Twitter’s business model (or rather lack of one) is a topic of endless debate. Like many successful startups that came before it the company has been successful in getting users and usage when it doesn’t charge a cent. But ramping up revenue is a different matter. And Twitter is now in the process of doing just that.
Most startups in this position simply sell themselves before it becomes too much of a problem and let their new parent deal with it (see YouTube). A nice side benefit of having no revenue is that the MBAs can’t use your actual financials to determine your valuation.
Twitter is likely to do the same, but these uncertain financial times mean Twitter can’t count on a definite exit anytime soon (although I’d bet money Google buys them within six months).
When I interviewed CEO Evan Williams last July he gave a few hints about what Twitter might eventually do to monetize:
MA: What is your revenue model? Do you know yet? Have you thought about it?
EW: We’ve though about it. We had to do some thinking about that to raise a bunch of money, but it’s not actively in development right now. The broad strokes on the matter are obviously Twitter is being used for a lot of commercial purposes right now, in addition to social purposes. We think that works pretty well. We think there’s a lot of companies that we’ve talked to that seem to be getting a lot of value out of it. If that continues, if that becomes a rich world for users and the companies, we think we can extract some revenue from that.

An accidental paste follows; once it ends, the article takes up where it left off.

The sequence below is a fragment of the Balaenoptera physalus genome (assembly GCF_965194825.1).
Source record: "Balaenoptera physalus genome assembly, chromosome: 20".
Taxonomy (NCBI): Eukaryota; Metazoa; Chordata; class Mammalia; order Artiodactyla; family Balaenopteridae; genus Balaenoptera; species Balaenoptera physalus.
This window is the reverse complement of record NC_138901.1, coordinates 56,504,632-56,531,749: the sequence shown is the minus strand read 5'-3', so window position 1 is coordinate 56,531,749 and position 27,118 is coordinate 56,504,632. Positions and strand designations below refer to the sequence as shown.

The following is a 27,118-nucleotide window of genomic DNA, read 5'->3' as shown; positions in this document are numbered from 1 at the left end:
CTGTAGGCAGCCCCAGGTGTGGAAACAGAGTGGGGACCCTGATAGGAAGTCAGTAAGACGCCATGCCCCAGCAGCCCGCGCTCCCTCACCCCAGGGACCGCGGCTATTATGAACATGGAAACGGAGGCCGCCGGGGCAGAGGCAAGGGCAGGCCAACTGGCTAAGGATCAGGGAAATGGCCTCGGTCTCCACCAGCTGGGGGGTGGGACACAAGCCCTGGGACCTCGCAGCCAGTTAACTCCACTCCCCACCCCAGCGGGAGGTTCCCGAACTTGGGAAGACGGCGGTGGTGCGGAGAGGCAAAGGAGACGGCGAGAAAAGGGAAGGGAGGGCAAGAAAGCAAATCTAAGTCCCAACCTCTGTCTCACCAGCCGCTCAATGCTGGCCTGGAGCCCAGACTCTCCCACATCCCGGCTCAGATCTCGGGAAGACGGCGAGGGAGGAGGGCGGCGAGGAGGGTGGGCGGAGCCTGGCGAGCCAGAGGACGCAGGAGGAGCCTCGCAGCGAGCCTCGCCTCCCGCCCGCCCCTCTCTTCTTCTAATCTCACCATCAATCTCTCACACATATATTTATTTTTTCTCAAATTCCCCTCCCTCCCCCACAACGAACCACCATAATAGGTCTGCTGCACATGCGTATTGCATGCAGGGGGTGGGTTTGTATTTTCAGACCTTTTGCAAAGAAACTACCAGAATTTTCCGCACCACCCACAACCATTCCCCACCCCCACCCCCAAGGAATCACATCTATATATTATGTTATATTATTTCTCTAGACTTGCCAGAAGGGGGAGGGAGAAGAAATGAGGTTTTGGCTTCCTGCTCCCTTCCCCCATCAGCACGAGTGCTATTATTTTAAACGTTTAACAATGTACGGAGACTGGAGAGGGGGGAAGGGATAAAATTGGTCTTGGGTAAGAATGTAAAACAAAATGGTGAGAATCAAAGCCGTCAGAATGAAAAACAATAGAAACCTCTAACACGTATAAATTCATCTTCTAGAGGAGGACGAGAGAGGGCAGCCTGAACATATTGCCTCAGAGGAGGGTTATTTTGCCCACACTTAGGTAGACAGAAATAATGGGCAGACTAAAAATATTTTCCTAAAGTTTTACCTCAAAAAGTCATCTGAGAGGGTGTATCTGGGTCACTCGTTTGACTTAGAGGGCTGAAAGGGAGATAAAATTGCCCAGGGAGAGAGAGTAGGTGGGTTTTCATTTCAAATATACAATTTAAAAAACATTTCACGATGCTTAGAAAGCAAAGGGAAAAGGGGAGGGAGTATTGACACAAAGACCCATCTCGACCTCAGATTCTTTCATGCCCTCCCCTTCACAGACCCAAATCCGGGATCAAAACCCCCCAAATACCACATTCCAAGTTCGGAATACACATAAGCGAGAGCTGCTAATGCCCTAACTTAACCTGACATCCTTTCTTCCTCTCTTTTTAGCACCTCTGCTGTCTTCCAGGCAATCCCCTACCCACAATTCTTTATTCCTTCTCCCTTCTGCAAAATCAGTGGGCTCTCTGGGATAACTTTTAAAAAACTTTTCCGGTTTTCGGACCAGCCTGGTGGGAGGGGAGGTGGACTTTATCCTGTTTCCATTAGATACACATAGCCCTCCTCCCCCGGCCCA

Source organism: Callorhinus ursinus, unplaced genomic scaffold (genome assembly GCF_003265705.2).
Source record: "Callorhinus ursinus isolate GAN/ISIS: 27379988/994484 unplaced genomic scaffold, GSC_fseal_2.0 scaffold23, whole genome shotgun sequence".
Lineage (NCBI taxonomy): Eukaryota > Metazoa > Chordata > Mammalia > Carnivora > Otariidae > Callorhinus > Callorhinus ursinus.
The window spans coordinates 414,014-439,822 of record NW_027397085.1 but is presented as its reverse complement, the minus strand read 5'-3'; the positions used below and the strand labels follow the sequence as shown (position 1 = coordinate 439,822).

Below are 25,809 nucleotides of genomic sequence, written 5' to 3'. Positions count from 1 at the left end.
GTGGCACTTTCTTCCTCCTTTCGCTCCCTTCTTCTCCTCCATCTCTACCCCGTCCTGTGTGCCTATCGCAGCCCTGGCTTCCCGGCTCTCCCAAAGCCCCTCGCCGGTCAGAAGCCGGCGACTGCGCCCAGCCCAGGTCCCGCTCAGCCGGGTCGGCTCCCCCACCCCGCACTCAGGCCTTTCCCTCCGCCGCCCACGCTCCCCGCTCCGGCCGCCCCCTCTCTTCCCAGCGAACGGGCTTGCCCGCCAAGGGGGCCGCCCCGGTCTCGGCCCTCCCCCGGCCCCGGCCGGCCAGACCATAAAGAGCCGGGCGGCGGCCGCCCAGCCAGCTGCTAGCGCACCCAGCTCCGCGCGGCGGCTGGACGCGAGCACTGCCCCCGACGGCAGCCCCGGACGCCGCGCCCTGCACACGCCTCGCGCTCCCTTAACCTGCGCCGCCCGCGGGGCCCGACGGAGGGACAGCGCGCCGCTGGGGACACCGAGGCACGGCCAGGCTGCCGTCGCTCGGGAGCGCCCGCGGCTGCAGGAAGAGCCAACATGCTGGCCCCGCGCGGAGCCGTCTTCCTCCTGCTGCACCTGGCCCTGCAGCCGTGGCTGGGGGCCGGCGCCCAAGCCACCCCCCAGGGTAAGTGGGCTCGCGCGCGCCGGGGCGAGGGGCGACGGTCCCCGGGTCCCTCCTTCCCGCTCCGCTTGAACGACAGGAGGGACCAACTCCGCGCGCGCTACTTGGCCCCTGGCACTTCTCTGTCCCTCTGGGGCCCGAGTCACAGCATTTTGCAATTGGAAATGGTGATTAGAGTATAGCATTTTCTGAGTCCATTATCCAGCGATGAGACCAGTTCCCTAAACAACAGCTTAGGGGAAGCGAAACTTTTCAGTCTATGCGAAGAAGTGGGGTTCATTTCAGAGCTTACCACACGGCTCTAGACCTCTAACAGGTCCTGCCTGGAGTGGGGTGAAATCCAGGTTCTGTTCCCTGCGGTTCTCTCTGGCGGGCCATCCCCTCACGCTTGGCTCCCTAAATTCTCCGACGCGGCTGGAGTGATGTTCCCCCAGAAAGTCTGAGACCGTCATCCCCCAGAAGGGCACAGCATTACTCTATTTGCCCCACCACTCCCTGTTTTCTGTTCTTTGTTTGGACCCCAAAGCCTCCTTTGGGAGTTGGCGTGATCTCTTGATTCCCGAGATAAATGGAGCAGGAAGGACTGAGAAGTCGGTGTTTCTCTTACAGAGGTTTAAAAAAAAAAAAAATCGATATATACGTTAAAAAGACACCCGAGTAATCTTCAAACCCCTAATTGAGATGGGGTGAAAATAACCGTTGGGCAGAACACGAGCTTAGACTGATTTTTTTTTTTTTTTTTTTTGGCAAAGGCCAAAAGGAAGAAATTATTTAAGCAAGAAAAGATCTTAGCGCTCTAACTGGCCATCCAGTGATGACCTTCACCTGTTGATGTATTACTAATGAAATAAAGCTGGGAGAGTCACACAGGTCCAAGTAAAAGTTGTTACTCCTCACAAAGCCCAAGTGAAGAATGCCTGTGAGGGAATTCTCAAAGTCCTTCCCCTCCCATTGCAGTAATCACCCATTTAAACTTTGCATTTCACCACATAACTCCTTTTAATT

MA: It might be difficult to define commercial activity versus not, right?
EW: It might in some cases, but in a lot of cases it will be really clear. I mean Woot.com is selling stuff. So maybe we just say, this is commercial usage and you need to pay for that and maybe there’s some features you get on top of that, that wouldn’t be as meaningful to personal users. There’s other cases, like yours, is that commercial or personal?
But now’s obviously the time. Twitter recently posted a Product Manager job description at Jobscore.
The primary responsibility: “Define products and feature sets of commercial-oriented Twitter applications.” The description goes on: “As Twitter’s first product manager focused on revenue generation, you will play a defining role in the formulation of Twitter’s business. Your job will be to lead the definition and execution of the products and features that will lead to monetization of the Twitter platform.”
Got an idea as to how Twitter can turn on the cash spigot? Send in your resume.